Background Passive smoking is increasingly associated with adverse health effects. The new UK Government is considering its tobacco control policy.
Aim To record public attitudes on potential legislation regarding smoking in cars.
Methods We commissioned a survey of the YouGov® Plc British panel of 185 000+ people (aged 18+). An email was sent to panellists, selected at random using a sophisticated sampling matrix, to be representative of each country. Three surveys were conducted between 25 and 30 March 2009. We obtained answers from n=10 895 adults in England, n=1023 adults in Wales, and n=1157 adults in Scotland. The results for all three countries were merged at analysis stage and re-weighted to be representative of the overall GB population. We had data from 13 075 adults, 52% female, mean age 45.5 (range 18–88 years), 22% of whom reported continued smoking at least occasionally.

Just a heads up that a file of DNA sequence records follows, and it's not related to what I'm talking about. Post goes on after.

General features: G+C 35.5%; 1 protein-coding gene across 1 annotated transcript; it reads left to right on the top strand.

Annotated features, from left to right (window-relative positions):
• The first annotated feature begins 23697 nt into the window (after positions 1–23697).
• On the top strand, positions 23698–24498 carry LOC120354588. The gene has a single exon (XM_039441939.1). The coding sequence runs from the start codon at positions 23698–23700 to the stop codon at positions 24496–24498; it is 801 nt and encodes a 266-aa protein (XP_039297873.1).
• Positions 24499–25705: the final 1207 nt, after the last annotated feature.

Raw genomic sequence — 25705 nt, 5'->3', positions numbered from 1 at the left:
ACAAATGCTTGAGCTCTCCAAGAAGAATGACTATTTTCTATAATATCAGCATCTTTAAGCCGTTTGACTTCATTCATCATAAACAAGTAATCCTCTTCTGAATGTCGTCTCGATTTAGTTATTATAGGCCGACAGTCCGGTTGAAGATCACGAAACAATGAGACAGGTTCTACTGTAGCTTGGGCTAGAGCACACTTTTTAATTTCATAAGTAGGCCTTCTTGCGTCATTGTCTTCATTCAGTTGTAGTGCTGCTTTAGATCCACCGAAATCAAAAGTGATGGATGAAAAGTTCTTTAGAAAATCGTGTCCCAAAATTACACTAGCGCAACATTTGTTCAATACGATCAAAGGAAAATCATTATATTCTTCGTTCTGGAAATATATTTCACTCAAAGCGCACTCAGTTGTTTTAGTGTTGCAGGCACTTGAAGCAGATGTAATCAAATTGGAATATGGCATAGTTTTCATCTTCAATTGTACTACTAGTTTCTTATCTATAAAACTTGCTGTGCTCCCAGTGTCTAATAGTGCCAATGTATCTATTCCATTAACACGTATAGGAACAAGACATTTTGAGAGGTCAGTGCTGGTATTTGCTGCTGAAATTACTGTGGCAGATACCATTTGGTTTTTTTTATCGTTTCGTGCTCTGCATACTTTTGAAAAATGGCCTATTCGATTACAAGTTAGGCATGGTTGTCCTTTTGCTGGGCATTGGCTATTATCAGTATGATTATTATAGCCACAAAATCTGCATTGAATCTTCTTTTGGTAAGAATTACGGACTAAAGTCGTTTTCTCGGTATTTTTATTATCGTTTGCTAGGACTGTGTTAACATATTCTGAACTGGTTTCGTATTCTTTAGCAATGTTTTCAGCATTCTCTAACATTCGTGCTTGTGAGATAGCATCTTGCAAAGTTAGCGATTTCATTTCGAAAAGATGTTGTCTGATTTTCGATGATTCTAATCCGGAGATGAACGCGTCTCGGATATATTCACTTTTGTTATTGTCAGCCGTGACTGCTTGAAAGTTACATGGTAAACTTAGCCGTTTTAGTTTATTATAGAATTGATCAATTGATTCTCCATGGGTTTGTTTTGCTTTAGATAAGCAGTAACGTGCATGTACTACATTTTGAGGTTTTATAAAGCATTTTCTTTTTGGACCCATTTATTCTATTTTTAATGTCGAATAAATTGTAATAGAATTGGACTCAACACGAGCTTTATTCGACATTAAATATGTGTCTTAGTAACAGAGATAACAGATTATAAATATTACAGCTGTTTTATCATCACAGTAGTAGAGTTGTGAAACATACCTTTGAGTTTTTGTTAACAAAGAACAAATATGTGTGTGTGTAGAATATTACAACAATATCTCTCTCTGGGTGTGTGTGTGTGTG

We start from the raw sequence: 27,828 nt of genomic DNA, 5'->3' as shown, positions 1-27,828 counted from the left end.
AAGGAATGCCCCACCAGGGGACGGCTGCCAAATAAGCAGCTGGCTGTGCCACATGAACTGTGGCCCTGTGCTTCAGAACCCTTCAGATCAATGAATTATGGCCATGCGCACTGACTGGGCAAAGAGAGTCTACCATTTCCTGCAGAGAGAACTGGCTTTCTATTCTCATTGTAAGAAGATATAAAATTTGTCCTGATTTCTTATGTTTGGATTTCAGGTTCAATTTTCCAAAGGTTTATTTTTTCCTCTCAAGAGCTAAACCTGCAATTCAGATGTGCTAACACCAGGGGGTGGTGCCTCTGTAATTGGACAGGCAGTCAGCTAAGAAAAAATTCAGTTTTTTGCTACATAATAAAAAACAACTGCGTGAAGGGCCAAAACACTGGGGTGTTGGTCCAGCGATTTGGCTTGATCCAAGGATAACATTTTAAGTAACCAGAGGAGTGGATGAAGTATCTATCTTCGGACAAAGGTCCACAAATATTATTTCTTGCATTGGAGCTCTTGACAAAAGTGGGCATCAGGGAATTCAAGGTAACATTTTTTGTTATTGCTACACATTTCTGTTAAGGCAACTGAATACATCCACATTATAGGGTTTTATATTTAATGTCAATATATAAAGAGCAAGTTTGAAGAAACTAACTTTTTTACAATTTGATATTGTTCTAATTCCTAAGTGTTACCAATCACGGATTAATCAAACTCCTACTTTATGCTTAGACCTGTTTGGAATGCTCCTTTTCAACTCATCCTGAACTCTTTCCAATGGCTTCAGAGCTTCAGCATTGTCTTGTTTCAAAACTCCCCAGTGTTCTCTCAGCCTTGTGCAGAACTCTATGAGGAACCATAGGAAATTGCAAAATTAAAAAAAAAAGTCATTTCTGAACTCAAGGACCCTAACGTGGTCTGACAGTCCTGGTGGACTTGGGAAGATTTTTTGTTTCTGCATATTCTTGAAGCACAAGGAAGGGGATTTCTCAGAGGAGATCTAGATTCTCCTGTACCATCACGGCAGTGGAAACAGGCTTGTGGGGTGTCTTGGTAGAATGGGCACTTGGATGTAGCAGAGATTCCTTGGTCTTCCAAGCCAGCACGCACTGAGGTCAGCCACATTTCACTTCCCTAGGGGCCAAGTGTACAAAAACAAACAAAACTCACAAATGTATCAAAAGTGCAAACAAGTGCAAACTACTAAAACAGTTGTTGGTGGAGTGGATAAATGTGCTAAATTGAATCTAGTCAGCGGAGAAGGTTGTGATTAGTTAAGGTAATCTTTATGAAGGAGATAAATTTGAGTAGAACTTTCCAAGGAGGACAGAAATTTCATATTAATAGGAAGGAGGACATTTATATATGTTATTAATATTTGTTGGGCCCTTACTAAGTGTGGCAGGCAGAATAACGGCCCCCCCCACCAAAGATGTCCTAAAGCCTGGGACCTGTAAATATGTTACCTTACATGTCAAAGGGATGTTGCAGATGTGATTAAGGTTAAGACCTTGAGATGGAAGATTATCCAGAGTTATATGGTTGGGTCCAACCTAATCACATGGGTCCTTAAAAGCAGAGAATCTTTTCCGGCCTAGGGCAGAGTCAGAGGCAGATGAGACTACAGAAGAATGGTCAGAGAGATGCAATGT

Results Overall, 76% of adults support a ban on smoking in cars carrying children, 55% support a ban on smoking in cars carrying any passenger. Regarding a total ban on smoking in cars, 44% support a complete ban, with 37% opposing a complete ban and 19% were undecided. The Abstract P185 Table 1 shows responses by smoking status for support for a ban in cars.
Conclusions There remain differences in opinion between smokers and non-smokers but there appears widespread public support among both groups for a ban on smoking in cars, especially any carrying children.
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